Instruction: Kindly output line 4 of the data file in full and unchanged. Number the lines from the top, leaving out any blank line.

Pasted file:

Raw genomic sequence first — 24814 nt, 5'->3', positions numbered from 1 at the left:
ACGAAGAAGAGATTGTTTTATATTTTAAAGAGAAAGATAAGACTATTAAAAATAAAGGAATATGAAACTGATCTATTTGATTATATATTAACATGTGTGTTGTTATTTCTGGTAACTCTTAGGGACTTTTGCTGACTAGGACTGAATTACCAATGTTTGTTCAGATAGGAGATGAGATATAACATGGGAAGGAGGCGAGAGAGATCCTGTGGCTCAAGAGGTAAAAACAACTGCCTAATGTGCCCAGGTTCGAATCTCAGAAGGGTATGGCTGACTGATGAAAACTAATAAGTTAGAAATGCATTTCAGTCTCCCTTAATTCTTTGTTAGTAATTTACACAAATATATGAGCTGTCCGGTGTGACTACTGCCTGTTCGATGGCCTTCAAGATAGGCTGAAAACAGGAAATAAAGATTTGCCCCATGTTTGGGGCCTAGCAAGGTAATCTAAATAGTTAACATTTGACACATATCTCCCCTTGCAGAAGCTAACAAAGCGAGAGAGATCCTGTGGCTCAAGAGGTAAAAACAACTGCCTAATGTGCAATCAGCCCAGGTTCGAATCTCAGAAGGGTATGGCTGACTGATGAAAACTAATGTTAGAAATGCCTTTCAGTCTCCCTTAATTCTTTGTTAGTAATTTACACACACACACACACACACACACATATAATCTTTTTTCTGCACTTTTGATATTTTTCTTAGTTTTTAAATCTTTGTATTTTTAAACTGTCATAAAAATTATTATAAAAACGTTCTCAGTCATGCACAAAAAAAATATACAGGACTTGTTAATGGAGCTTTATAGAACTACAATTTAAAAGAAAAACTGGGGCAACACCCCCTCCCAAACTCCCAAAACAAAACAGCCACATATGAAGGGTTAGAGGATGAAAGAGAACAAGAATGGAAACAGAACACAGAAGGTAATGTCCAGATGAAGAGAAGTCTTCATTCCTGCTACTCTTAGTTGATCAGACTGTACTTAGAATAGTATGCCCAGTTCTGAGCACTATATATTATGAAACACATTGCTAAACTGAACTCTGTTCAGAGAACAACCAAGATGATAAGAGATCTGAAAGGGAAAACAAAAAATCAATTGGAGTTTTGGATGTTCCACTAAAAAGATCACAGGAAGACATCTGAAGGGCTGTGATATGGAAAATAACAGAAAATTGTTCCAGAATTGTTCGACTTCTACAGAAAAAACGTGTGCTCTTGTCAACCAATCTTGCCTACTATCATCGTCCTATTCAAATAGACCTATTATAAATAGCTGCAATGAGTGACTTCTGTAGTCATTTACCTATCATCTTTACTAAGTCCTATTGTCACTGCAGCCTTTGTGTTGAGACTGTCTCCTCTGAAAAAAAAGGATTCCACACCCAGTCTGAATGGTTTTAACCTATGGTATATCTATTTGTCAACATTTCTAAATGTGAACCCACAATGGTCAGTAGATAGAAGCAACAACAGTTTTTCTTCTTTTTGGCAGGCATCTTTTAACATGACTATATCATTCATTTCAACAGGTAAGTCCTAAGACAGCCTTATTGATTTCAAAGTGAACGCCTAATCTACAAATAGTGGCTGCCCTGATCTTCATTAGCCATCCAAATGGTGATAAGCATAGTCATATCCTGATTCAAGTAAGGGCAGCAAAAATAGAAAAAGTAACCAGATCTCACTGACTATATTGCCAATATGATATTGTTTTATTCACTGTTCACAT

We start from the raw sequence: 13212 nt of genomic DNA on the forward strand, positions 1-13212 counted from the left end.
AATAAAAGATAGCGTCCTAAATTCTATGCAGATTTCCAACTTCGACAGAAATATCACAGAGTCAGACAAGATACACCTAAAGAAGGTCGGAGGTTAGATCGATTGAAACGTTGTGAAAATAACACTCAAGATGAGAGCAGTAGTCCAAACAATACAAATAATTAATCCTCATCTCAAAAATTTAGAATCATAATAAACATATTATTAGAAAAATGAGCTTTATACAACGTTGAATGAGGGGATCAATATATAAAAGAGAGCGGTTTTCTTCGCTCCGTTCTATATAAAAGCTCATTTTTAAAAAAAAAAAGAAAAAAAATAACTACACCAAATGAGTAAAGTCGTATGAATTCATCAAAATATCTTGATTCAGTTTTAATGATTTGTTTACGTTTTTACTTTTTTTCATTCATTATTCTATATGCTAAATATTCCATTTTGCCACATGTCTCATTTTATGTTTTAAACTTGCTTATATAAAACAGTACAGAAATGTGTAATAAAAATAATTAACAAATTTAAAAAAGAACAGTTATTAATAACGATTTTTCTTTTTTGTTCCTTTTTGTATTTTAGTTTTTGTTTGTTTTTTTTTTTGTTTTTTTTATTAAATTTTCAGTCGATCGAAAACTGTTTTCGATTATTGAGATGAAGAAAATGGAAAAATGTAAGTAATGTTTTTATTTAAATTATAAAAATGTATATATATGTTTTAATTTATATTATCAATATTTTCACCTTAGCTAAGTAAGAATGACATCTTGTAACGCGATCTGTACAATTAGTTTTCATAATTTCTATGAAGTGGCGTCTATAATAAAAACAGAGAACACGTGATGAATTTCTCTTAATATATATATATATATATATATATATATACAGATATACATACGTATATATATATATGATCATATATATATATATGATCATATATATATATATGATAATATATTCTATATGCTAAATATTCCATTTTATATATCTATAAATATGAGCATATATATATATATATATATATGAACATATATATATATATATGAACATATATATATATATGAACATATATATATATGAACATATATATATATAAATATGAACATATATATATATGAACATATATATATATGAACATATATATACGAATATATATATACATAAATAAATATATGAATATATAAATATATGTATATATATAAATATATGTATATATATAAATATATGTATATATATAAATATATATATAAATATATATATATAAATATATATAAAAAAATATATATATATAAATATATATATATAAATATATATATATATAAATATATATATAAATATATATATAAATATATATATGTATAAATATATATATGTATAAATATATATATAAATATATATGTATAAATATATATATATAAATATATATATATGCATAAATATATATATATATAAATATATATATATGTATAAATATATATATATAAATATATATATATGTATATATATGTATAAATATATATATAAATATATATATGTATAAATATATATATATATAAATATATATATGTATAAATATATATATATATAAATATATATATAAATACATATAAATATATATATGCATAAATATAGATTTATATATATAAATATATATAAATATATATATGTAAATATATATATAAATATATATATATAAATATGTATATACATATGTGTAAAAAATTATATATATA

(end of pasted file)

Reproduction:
AATAAAAGATAGCGTCCTAAATTCTATGCAGATTTCCAACTTCGACAGAAATATCACAGAGTCAGACAAGATACACCTAAAGAAGGTCGGAGGTTAGATCGATTGAAACGTTGTGAAAATAACACTCAAGATGAGAGCAGTAGTCCAAACAATACAAATAATTAATCCTCATCTCAAAAATTTAGAATCATAATAAACATATTATTAGAAAAATGAGCTTTATACAACGTTGAATGAGGGGATCAATATATAAAAGAGAGCGGTTTTCTTCGCTCCGTTCTATATAAAAGCTCATTTTTAAAAAAAAAAAGAAAAAAAATAACTACACCAAATGAGTAAAGTCGTATGAATTCATCAAAATATCTTGATTCAGTTTTAATGATTTGTTTACGTTTTTACTTTTTTTCATTCATTATTCTATATGCTAAATATTCCATTTTGCCACATGTCTCATTTTATGTTTTAAACTTGCTTATATAAAACAGTACAGAAATGTGTAATAAAAATAATTAACAAATTTAAAAAAGAACAGTTATTAATAACGATTTTTCTTTTTTGTTCCTTTTTGTATTTTAGTTTTTGTTTGTTTTTTTTTTTGTTTTTTTTATTAAATTTTCAGTCGATCGAAAACTGTTTTCGATTATTGAGATGAAGAAAATGGAAAAATGTAAGTAATGTTTTTATTTAAATTATAAAAATGTATATATATGTTTTAATTTATATTATCAATATTTTCACCTTAGCTAAGTAAGAATGACATCTTGTAACGCGATCTGTACAATTAGTTTTCATAATTTCTATGAAGTGGCGTCTATAATAAAAACAGAGAACACGTGATGAATTTCTCTTAATATATATATATATATATATATATATATACAGATATACATACGTATATATATATATGATCATATATATATATATGATCATATATATATATATGATAATATATTCTATATGCTAAATATTCCATTTTATATATCTATAAATATGAGCATATATATATATATATATATATGAACATATATATATATATATGAACATATATATATATATGAACATATATATATATGAACATATATATATATAAATATGAACATATATATATATGAACATATATATATATGAACATATATATACGAATATATATATACATAAATAAATATATGAATATATAAATATATGTATATATATAAATATATGTATATATATAAATATATGTATATATATAAATATATATATAAATATATATATATAAATATATATAAAAAAATATATATATATAAATATATATATATAAATATATATATATATAAATATATATATAAATATATATATAAATATATATATGTATAAATATATATATGTATAAATATATATATAAATATATATGTATAAATATATATATATAAATATATATATATGCATAAATATATATATATATAAATATATATATATGTATAAATATATATATATAAATATATATATATGTATATATATGTATAAATATATATATAAATATATATATGTATAAATATATATATATATAAATATATATATGTATAAATATATATATATATAAATATATATATAAATACATATAAATATATATATGCATAAATATAGATTTATATATATAAATATATATAAATATATATATGTAAATATATATATAAATATATATATATAAATATGTATATACATATGTGTAAAAAATTATATATATA